Tech make Bourbon heaps faster, but is it kosher?

Not sure if this is the right way to go, but it is only bourbon whiskey and not scotch so only Americans are harmed. Still, isn’t it amazing what we can dream up?

Cleveland Bourbon

When it comes to bourbon, Tom Lix doesn’t believe in age discrimination. Most bourbons might age in the barrel for eight to 12 years or more, but Lix figures his are ready to drink in less than a week.

Lix makes Cleveland Whiskey, a new brand of bourbon that exemplifies two major trends in American whiskey-making today: the desire to speed up the process and the effort to establish a local identity. 

His distillery is located far from the rolling hills of Kentucky; it occupies a large, ground floor space in a state-owned manufacturing incubator in Cleveland that’s also home to a couple of dozen other companies that make things such as artificial bones. Lix has taken advantage of his mechanical-engineer neighbors to work on the custom machinery that makes his quick-aging product possible.

Bourbon is typically aged over a period of time in which fluctuating temperatures throughout the day move distilled liquor in and out of the pores of oak barrels. Lix uses pressure to speed this up. He pours distillate into a stainless steel vat and throws cut-up pieces of barrel in after it.

He wouldn’t let me see his machinery — “intellectual property,” he says — but it sounded something like an overloaded washing machine during the spin cycle. Each beat, Lix says, is roughly the equivalent of 24 hours in a stationary barrel. The agitation squeezes the wood like a sponge and the “aging” of each batch is done within a few days.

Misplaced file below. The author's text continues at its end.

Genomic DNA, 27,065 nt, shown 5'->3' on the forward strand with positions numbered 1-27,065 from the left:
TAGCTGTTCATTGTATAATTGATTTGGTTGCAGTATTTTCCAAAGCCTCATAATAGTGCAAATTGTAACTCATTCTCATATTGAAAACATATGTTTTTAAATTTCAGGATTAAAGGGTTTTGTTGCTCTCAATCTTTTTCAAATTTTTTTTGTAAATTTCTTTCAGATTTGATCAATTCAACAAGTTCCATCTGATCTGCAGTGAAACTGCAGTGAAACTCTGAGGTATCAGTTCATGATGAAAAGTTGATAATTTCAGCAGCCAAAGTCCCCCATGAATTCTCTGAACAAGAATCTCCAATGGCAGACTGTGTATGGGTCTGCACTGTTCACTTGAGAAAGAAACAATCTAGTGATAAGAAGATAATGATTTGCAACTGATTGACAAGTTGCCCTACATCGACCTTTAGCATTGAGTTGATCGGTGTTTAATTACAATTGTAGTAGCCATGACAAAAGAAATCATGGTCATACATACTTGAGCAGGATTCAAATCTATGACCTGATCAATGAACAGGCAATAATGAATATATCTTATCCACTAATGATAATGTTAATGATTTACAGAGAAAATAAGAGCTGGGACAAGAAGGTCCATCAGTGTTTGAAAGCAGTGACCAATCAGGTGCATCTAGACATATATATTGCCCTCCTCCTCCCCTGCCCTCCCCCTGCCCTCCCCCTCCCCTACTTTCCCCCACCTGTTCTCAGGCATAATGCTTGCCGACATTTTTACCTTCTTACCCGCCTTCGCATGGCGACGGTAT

Do you want:

  • Ad-free access?
  • Access to our very popular daily crossword?
  • Access to daily sudoku?
  • Access to Incite Politics magazine articles?
  • Access to podcasts?
  • Access to political polls?

Our subscribers’ financial support is the reason why we have been able to offer our latest service; Audio blogs. 

Click Here  to support us and watch the number of services grow.

As much at home writing editorials as being the subject of them, Cam has won awards, including the Canon Media Award for his work on the Len Brown/Bevan Chuang story. When he’s not creating the news, he tends to be in it, with protagonists using the courts, media and social media to deliver financial as well as death threats.

They say that news is something that someone, somewhere, wants kept quiet. Cam Slater doesn’t do quiet and, as a result, he is a polarising, controversial but highly effective journalist who takes no prisoners.

He is fearless in his pursuit of a story.

Love him or loathe him, you can’t ignore him.

32%